Kilogram selects teas that were made using time-tested, refined techniques. Our teas are sourced each year while at their peak of freshness. We work to ensure the tea is sustainably produced, and whenever possible certified organic.

Our teas, blends, and ingredients are evaluated using strict comparative methods to look for the sensory stimulating aspects of tea such as complexity, depth of flavor, aroma, and cup color. There are three factors that won’t just decide how we categorize teas, but will directly contribute to the finished tea’s flavor.


Tea comes from the plant Camellia sinensis; the word sinensis is Latin for China. Kilogram selects tea from two varieties, Camellia sinensis var. assamica and Camellia sinensis var. sinensis.  Cultivars (cultivated varieties) are the numerous variations of these varieties that have been developed over the thousands of years of tea production.

The most common variety is Camellia sinensis var. assamica. The assamica variety was first cultivated in Central Asia. The leaves grow to be 4-10 inches in length but are often harvested before they reach maturity. Left to their devices, the trees may reach 50 feet tall, but typically are pruned to be three foot tall bushes that are easily harvested. Assamica tends to be very productive and can produce five or more harvests a year. Cultivars such as the da yeh grown in Yunnan, China are among the oldest cultivated tea trees.   

The second most common variety is Camellia sinensis var. sinensis. This variety has small leaves compared to the assamica plant. The leaves grow to three to five inches in length at maturity. In the wild, sinensis plants can grow to be 30 feet tall, but like the assamica plants they are pruned to a manageable height. Sinensis tea tends to have a slow growth cycle which means that they are harvested only one to four times a year depending on the elevation and weather conditions. Some sinensis plants can handle some frost, but they are most productive and grow rapidly in warm weather. The best quality sinensis cultivars are unmatched in body, complexity, and mouthfeel.

Herbal infusions or tisanes are not produced from the Camellia sinensis plant.  Kilogram doesn’t carry any decaffeinated teas since the decaffeination process is extremely detrimental to quality.  Instead we source herbs and herbal blends that are naturally caffeine-free.  All of the herbs and ingredients are sourced with the same care and share the same appreciable qualities as our teas.  


Terroir is a French term that loosely translates to “sense of place.”  The term is used to describe the relationship between an agricultural product and the place where it came from.  It takes into account the geographical features of land, geology, and climate.  Each of these factors will influence the character of a tea.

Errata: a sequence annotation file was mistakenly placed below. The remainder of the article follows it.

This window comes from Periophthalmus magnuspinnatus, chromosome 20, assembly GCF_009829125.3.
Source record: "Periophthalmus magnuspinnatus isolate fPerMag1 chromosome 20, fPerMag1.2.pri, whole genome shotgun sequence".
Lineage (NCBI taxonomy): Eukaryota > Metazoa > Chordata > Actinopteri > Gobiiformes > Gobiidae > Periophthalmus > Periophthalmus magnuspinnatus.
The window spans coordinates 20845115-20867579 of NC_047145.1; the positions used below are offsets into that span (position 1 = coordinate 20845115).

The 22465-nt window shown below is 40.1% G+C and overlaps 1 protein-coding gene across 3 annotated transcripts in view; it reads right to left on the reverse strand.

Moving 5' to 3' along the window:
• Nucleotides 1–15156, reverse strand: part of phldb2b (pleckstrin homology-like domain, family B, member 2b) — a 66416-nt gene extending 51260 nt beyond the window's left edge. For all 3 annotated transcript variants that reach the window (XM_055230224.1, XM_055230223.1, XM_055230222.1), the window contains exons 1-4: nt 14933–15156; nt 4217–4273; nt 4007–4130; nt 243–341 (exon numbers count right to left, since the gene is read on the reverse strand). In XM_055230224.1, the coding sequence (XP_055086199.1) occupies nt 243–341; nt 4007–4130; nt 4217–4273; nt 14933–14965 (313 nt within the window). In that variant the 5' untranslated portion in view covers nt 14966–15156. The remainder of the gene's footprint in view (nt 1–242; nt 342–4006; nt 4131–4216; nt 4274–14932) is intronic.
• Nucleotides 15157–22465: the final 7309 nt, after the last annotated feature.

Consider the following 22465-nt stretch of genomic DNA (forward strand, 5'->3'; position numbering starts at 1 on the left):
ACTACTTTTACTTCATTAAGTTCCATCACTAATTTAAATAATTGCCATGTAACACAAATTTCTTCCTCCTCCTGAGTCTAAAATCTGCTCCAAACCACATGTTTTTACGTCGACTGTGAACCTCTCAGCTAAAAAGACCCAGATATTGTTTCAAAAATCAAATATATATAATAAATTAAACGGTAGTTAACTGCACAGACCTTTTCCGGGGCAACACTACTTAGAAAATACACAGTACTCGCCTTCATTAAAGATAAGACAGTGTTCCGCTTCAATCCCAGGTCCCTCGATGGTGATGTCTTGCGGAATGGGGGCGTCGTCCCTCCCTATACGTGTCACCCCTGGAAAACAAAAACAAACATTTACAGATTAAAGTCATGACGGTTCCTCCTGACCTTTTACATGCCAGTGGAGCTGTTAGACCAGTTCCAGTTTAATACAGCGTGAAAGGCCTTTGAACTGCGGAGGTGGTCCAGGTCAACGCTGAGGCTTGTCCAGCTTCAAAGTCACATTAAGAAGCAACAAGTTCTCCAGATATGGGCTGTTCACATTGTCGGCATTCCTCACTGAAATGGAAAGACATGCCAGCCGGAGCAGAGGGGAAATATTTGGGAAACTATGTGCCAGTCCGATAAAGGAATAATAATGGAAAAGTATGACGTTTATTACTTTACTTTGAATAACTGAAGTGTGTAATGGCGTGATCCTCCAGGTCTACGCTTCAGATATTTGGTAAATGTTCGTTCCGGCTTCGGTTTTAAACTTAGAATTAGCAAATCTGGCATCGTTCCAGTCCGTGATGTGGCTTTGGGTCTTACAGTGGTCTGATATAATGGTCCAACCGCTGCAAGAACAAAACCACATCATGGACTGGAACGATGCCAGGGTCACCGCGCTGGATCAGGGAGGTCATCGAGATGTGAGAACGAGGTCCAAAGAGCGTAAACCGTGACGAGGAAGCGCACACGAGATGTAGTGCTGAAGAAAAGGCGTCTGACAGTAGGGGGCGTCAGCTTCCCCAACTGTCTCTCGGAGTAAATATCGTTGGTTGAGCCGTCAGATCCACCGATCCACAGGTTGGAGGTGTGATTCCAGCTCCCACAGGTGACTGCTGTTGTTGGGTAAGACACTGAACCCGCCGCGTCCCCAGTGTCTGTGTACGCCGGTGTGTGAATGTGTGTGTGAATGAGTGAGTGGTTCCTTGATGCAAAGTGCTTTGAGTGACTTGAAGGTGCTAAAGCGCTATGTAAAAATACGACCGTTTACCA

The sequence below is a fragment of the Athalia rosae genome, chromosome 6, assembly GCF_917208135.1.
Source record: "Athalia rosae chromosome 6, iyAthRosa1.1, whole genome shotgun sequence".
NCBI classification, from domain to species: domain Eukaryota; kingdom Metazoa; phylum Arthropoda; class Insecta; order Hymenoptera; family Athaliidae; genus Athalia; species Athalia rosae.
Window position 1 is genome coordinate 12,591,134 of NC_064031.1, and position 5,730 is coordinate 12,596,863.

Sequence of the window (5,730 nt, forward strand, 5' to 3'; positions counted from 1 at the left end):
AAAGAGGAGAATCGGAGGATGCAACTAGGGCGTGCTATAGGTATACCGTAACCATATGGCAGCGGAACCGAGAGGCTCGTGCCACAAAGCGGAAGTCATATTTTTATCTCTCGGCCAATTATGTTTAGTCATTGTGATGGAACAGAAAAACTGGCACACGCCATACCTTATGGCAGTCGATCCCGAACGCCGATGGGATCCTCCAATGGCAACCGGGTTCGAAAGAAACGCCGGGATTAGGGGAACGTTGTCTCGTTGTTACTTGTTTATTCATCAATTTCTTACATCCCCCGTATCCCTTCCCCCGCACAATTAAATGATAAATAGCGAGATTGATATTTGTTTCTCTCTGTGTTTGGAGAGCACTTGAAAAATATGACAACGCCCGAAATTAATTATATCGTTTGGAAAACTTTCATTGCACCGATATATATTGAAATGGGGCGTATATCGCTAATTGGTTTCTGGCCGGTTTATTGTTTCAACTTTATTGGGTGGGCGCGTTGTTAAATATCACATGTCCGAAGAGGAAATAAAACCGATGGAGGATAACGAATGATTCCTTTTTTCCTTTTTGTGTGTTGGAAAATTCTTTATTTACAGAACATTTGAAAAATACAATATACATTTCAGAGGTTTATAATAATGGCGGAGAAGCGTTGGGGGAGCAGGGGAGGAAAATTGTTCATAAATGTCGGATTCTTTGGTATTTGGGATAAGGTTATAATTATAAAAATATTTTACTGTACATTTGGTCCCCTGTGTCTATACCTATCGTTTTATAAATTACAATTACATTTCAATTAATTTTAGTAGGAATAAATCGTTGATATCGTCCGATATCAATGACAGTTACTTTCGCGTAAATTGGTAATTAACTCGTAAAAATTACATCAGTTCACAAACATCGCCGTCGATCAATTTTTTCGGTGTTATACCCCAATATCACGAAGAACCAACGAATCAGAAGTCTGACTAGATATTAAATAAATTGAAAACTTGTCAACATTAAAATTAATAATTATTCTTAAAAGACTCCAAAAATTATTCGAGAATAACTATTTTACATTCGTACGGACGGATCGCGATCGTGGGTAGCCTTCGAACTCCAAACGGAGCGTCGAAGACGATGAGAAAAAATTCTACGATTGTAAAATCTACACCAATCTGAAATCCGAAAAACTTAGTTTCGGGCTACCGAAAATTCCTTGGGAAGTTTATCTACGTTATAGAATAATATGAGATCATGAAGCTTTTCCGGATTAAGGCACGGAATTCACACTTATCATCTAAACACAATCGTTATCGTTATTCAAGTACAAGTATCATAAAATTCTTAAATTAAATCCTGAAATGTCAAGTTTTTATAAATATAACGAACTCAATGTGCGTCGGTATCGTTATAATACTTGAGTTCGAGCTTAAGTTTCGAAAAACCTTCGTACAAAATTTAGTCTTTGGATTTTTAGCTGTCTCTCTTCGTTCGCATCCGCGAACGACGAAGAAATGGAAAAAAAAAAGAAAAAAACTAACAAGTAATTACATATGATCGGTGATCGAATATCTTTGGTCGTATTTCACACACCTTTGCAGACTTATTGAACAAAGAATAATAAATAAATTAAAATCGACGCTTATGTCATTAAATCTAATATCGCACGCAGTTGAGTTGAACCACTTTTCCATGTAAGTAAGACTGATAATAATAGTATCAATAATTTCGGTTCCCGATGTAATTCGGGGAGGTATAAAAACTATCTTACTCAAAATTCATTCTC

Depending on the variety, tea tends to prefer specific climates, and grows best in between the tropics. All tea plants require a large amount of annual rainfall. Harvest begins in spring and continues into late summer. The amount of rainfall and temperature throughout the growing season will determine the crop size and the quality of each individual harvest. Often the best growing areas are prone to having lots of fog and cloud cover that protects the plants from excessive heat.  

Soil composition is also important. Plants grown in soils with unusual mineral deposits tend to produce unique flavors.  The replenishment of minerals and soil nutrients is crucial to sustainability. Organic farming methods protect biodiversity, creating a healthy, nutrient dense environment for tea plants to live long, productive lives with minimal replanting. An added benefit is year-to-year consistency since tea quality is directly related to the health of the land.

Tea plants have a complicated relationship with elevation. Growing tea at low elevation encourages rapid maturation, which won’t adequately produce complex flavors for most cultivars, whereas high elevation slows growth, allowing the plant to develop sweet, clean, and complex flavors.


While variety and location have a tremendous impact on the flavor of a tea, processing will highlight and preserve certain flavors over others in the cup.  Once a tea is harvested, it will undergo a series of steps to become a finished product. The aim of the tea maker is to both preserve and create the flavors that came from the cultivar and terroir. It isn’t as simple as just drying the leaf. Kilogram offers green, white, oolong and black tea because they offer sweet, complex, and clean flavors. Any Camellia sinensis leaf can be processed to create these different tea types, but generally a specific cultivar is selected for a specific processing style.

Each process is different, but shares similar steps: plucking, sorting/cleaning, primary drying, withering, firing, drying, final sorting and packing. Adjusting the amount of time, the order in which the steps happen, and differences in technique, ultimately determine whether a tea is green, black, white, or oolong.